UUA launches Leap of Faith program
Growth program sets up mentoring relationships for twelve UU congregations; Association Sunday gifts provide funding.
The program pairs congregations that want help in achieving growth and other goals with “mentoring congregations.” “Our hope is that what these congregations learn from each other will ultimately benefit dozens and hundreds of our congregations,” said the Rev. Dr. Terasa Cooley, the UUA’s Director for Congregational Life. Over the next eight months leaders from these congregations will visit each other, meet via online conferencing, and share information in other ways, including websites, webinars, other social media, and workshops.
Leap of Faith grew out of a May 2010 conference initiated by UUA President Peter Morales that brought together ministers of growing congregations to share information about how to achieve growth and create vital congregations.
Morales said Leap of Faith is about “taking some of our most successful, innovative congregations and pairing them with congregations that are eager to get to the next level.”
One of those congregations is the 450-member Unitarian Universalist Church of Bloomington, Ind., which, along with West Shore UU Church in Rocky River, Ohio (584 members), will be mentored by First Unitarian Church of Rochester, N.Y. (931 members).
For the Bloomington church, the Rev. Mary Ann Macklin said the timing of Leap of Faith is serendipitous. She and co-minister the Rev. Bill Breeden “had been talking about getting some of our leaders on a bus and going to visit some larger congregation for a day or two to see what we could learn,” Macklin said. “Now we don’t have to invent that process. The timing of this is very good for us.”
Macklin said her congregation is healthy and growing. “We have lots of visitors, and our membership classes are full. We’d like to work on issues of creating more space, governance, stewardship, the role of technology, and multigenerational ministry.”
The congregational teams all met for the first time in New Orleans. Most of the costs of the program are being borne by the UUA, including travel costs for up to five people from each congregation. Leap of Faith is being funded from this year’s Association Sunday contributions from congregations, plus contributions from several individual donors. The pilot program’s budget is $180,000, including $30,000 for an independent evaluation.
The evaluators will monitor the program and help UUA staff determine its effectiveness. The Rev. Nancy Bowen, district executive of the Mountain Desert District, is the lead member of a UUA staff team that will guide the program. A final report will be presented to the General Assembly in June 2011, followed by a decision about continuing the program with other congregations.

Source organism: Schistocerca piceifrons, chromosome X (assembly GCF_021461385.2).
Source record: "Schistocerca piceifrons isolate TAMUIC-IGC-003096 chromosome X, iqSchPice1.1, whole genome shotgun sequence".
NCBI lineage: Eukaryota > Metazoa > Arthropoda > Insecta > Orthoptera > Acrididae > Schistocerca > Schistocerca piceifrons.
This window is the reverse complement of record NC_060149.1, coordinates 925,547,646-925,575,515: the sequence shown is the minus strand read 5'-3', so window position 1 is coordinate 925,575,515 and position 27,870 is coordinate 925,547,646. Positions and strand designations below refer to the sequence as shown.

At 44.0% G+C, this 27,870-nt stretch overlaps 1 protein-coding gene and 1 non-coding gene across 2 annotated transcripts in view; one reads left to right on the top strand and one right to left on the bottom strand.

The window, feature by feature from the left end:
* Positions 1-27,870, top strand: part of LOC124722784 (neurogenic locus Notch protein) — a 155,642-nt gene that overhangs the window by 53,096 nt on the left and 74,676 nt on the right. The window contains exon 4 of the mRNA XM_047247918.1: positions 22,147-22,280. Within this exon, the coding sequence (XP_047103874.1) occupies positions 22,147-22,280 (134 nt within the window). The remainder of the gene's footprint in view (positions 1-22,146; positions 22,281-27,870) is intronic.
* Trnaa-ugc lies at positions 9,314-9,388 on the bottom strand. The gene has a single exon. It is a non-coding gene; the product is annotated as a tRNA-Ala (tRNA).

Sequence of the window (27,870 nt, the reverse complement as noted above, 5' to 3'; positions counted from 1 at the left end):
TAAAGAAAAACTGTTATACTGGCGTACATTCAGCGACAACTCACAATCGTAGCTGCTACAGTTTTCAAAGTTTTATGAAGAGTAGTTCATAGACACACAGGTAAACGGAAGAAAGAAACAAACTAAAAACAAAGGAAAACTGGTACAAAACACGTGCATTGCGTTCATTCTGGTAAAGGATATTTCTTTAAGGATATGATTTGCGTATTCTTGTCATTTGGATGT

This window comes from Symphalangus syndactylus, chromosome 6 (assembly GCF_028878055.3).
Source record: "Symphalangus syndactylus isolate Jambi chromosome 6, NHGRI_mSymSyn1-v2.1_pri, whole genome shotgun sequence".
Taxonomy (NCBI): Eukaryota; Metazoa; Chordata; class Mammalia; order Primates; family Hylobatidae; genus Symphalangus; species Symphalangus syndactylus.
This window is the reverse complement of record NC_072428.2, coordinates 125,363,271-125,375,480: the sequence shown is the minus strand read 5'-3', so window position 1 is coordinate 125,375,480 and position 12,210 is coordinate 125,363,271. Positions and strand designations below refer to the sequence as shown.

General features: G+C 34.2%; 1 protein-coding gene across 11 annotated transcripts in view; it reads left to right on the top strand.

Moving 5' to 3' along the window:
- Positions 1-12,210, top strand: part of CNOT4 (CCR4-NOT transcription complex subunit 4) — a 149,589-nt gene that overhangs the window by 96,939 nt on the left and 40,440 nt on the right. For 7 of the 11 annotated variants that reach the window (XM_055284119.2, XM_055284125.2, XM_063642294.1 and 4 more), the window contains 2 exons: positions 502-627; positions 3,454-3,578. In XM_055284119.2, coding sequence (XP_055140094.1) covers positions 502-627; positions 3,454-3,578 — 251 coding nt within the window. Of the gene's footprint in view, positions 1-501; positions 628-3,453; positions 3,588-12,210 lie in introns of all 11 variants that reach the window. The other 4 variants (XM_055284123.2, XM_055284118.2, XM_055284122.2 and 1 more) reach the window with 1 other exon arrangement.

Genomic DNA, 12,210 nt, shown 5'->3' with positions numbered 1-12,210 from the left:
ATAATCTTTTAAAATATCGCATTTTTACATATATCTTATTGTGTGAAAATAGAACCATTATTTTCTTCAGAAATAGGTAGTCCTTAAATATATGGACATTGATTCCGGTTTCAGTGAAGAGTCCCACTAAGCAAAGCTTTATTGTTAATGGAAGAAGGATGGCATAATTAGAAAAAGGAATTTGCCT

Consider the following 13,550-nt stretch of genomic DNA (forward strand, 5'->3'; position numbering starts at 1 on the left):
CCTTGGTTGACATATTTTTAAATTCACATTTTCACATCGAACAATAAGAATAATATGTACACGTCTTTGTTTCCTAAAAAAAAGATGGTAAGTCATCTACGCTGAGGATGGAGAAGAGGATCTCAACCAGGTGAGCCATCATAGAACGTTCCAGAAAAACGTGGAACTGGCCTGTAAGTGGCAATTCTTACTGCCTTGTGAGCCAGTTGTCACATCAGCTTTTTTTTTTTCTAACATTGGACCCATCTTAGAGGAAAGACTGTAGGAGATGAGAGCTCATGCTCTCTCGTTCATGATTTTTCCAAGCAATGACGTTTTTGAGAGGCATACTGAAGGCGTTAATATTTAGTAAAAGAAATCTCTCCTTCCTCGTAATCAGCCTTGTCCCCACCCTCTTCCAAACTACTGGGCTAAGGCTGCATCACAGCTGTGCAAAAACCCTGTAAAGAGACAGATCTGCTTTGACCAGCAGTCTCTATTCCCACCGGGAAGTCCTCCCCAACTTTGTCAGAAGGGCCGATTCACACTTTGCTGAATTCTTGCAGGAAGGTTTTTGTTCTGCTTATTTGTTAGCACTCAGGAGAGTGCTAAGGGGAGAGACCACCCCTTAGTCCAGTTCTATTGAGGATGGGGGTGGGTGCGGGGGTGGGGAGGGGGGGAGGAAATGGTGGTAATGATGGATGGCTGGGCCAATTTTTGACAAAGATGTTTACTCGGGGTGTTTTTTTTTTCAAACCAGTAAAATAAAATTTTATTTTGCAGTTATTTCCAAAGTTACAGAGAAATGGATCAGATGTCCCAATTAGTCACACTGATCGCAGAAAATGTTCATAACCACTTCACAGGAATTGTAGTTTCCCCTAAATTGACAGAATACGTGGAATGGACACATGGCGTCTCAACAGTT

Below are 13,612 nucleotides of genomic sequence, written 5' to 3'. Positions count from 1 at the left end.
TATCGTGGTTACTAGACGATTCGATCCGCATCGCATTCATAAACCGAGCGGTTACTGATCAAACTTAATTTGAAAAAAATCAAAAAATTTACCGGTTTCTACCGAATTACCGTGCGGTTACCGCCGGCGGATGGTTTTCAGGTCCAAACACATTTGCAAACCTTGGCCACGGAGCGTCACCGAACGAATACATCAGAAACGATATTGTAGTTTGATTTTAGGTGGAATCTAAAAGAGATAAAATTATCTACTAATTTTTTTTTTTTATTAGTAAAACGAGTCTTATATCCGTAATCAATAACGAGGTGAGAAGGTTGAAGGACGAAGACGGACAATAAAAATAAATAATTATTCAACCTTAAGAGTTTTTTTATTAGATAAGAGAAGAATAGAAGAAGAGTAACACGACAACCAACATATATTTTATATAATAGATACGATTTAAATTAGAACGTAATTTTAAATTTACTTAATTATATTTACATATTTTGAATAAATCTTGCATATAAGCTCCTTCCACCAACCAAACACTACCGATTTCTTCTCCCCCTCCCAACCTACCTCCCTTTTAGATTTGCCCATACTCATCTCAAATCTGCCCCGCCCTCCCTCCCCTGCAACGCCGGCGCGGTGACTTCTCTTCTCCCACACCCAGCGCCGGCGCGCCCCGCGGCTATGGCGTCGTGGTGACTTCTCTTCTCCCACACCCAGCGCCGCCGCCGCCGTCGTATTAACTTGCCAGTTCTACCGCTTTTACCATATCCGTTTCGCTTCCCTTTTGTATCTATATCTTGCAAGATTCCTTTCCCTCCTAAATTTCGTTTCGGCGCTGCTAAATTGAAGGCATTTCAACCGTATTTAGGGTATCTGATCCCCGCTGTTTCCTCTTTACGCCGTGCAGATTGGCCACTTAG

Cooley emphasized that the congregational pairings are not about “congregations that are not doing well paired with those that are.”
“This is about congregations that are already doing well, but need an extra boost and a perspective they can gain from being in relationship with other congregations,” Cooley said. “We fully anticipate the mentoring congregations will learn as much as the aspiring congregations. The whole idea is the creation of learning communities that can inspire each other.”
The participating congregations are:
- The Unitarian Church in Summit, N.J., (529) and the First UU Congregation in Ann Arbor, Mich., (578) will be mentored by First Unitarian Church of Dallas (1096).
- First Parish in Milton, Mass., (213) will be mentored by First UU Church of Richmond, Va. (544).
- UU Church of Bloomington, Ind., and West Shore UU Church, Rocky River, Ohio, will be mentored by First Unitarian Church, Rochester, N.Y.
- First Unitarian Church of Des Moines, Iowa, (400) will be mentored by First Unitarian in Albuquerque, N.M. (762).
- Emerson UU Church in Houston (472) and First Unitarian Society of Denver, Colo., (328) will share information with each other without a mentoring partner.
The Rev. Gail Geisenhainer, minister of the First UU Congregation in Ann Arbor, says her congregation wants to work on multigenerational worship, governance, and other issues. “I think this program is the right approach––putting the focus on relationships and what we can be together. This is focusing on abundance rather than scarcity.”
“We’re looking forward to getting clusters of lay people in the room together and letting the enthusiasm percolate and cross-pollinate. When you create these face-to-face relationships they don’t go away. We feel blessed to be part of this.”
See sidebar for links to related resources.Comments powered by Disqus